Saturday, April 30, 2016

Saffron paint

One of the first pigment experiments I did was with saffron.  Didn't it turn out pretty?!

 Read on for my references and methods...

Saffron used as a dye in Medieval Europe. There's evidence that it was used in illumination to buffer verdigris (a green copper acetate). (Barkeshli) Not only to buffer verdigris but to bring out the highlights of other colors and enrich them. It was also used in pen flourishes around versals and around some gold frameworks around illuminations. (Thompson 186).

Read to the end of this article for other references I found later.

I put six threads of saffron into 1 Tbsp boiling water to infuse then dried it under a fan.  Unfortunately this slightly yellow liquid and light glaze after drying was not dark enough to produce yellow paint.  So I put a generous pinch of saffron into a jar, added another tablespoon of water, poured the pigment saturated water into the "saffron water" jar, let it dry.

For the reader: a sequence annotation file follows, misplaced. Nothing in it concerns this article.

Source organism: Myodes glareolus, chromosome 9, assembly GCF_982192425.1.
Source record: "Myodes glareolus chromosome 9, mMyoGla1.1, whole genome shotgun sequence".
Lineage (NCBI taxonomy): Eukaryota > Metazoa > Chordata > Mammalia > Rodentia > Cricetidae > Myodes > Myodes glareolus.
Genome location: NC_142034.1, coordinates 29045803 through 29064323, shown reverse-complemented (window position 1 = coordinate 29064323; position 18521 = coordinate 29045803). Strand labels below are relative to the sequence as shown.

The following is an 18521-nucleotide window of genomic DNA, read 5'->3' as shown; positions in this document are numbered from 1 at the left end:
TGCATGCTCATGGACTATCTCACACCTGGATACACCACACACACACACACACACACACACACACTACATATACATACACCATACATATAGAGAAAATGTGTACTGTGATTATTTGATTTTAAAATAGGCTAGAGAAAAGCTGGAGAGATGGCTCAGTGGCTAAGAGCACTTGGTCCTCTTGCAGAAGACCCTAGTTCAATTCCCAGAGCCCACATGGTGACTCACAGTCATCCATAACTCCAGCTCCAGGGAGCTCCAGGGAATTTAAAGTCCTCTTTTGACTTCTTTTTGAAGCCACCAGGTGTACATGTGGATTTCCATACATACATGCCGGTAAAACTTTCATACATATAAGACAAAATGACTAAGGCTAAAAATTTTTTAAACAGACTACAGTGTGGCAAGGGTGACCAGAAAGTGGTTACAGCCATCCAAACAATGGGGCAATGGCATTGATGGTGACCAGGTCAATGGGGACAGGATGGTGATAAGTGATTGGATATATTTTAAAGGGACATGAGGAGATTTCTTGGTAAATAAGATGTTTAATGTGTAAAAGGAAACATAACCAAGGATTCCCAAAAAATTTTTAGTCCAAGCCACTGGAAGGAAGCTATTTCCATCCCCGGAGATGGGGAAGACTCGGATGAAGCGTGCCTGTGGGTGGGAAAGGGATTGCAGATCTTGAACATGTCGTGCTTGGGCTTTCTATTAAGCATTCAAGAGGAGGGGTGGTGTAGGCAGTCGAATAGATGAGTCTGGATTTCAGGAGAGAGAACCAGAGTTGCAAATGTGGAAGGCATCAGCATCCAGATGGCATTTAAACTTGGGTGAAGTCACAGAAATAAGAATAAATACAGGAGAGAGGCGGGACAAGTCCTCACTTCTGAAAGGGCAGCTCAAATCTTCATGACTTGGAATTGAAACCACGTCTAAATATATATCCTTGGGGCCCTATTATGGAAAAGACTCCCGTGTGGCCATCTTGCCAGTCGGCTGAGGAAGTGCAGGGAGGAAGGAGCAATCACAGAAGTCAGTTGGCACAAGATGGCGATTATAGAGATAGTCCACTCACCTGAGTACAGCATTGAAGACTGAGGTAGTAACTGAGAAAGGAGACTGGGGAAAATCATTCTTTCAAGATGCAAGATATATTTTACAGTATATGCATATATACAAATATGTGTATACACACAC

Adding some distilled water and Winsor and Newton gum Arabic, we can see how medieval scribes could have easily used this pretty paint for flourishes and more.

Vegetable yellow pigments were of two kinds-those which were precipitated on a white earth, such as the different kinds of yellow lake, and those which were used as transparent colors, without any other preparation than that of expressing and inpissating the juice of certain plants.  Of the latter kind were saffron, the zafferano of Cennini, and aloes; the latter was chiefly used for coloring varnishes, or for heightening the colour of verdigris in the manner recommended by Leonardo da Vinci... (Merrifield clxiv)
Cennini (Thompson 32n, 33n 63n; character of, 29, 30; to temper 29, for dyeing linen, 29, 117)
(Broecke 75 ...)

Thompson and Hamilton 19

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